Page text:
Many of Keredonia’s followers and even some of the renegade Catholic clerics believed she had spiritual powers following her claims to have seen apparitions of the Virgin Mary who directed her to spread the message of strict adherence to the 10 Commandments to avoid apocalyptic damnation.

That was the basic teaching of her brand of Christianity.

The World Is Ending Tomorrow

When the full story started unravelling, it dawned on the country that The Movement for the Restoration of Ten Commandments of God had all the tell signs of a cult.

This year marks 18 years since the mass murder at the Kanungu church inferno, and to commemorate the dark chapter in Uganda’s history, a three-hour long feature film titled The World Is Ending Tomorrow produced by Ugandan filmmaker Bart Kakooza, premiered at the Victoria Hall of the Kampala Serena Hotel on March 18.

The film is shot in Rukiga, with English subtitles and is a true dramatisation of real events and activities that characterised the doomsday cult.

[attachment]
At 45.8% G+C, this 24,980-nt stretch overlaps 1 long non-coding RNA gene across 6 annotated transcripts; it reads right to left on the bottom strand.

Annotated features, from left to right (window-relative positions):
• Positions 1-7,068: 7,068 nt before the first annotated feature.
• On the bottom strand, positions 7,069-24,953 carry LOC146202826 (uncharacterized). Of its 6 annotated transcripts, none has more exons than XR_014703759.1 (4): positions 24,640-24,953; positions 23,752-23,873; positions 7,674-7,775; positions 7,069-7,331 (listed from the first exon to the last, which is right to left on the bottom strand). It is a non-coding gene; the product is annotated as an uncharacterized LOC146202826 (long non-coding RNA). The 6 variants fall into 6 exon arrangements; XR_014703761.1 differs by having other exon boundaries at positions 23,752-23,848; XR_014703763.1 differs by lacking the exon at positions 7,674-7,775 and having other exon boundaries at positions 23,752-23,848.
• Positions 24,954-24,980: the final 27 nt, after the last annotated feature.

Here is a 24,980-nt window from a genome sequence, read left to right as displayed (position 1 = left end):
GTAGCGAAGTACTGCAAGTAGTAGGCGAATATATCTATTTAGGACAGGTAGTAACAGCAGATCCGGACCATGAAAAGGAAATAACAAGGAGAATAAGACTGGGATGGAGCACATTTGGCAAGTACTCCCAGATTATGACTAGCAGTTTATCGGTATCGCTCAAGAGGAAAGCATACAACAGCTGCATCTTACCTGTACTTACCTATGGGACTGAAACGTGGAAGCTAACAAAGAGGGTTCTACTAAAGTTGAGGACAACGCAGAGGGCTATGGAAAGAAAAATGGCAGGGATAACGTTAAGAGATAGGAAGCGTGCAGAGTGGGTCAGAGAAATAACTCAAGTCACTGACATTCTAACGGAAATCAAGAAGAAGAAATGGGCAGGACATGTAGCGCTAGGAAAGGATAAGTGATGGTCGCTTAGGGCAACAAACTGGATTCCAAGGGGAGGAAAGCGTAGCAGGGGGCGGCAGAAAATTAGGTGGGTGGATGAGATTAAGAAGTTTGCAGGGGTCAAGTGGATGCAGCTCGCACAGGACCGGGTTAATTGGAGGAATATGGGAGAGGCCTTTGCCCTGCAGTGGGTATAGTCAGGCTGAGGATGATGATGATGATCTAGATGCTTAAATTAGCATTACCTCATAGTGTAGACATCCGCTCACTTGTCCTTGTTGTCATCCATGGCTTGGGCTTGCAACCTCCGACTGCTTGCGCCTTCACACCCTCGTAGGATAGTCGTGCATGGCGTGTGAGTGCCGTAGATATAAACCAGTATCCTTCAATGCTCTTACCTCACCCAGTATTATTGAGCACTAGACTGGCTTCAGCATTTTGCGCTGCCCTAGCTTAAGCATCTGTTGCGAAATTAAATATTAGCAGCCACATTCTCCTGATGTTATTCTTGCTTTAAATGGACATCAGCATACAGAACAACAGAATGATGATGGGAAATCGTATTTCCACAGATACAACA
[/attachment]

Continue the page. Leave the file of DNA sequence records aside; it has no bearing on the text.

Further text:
The film opens with a distressed young man in Kampala watching a news report on TV about a fire in a “church” outside Kampala. He is distressed because his cousin (Deus) had joined this “church.”

He makes a call to his brother back in the village, 400 kilometres away, to find out about Deus’ fate. He is told that Deus had managed to escape a few minutes before the church went up in flames and had arrived home critically ill.

The movie is told in the form of a flashback in which Deus narrates the story, chronicling the events and activities of the cult.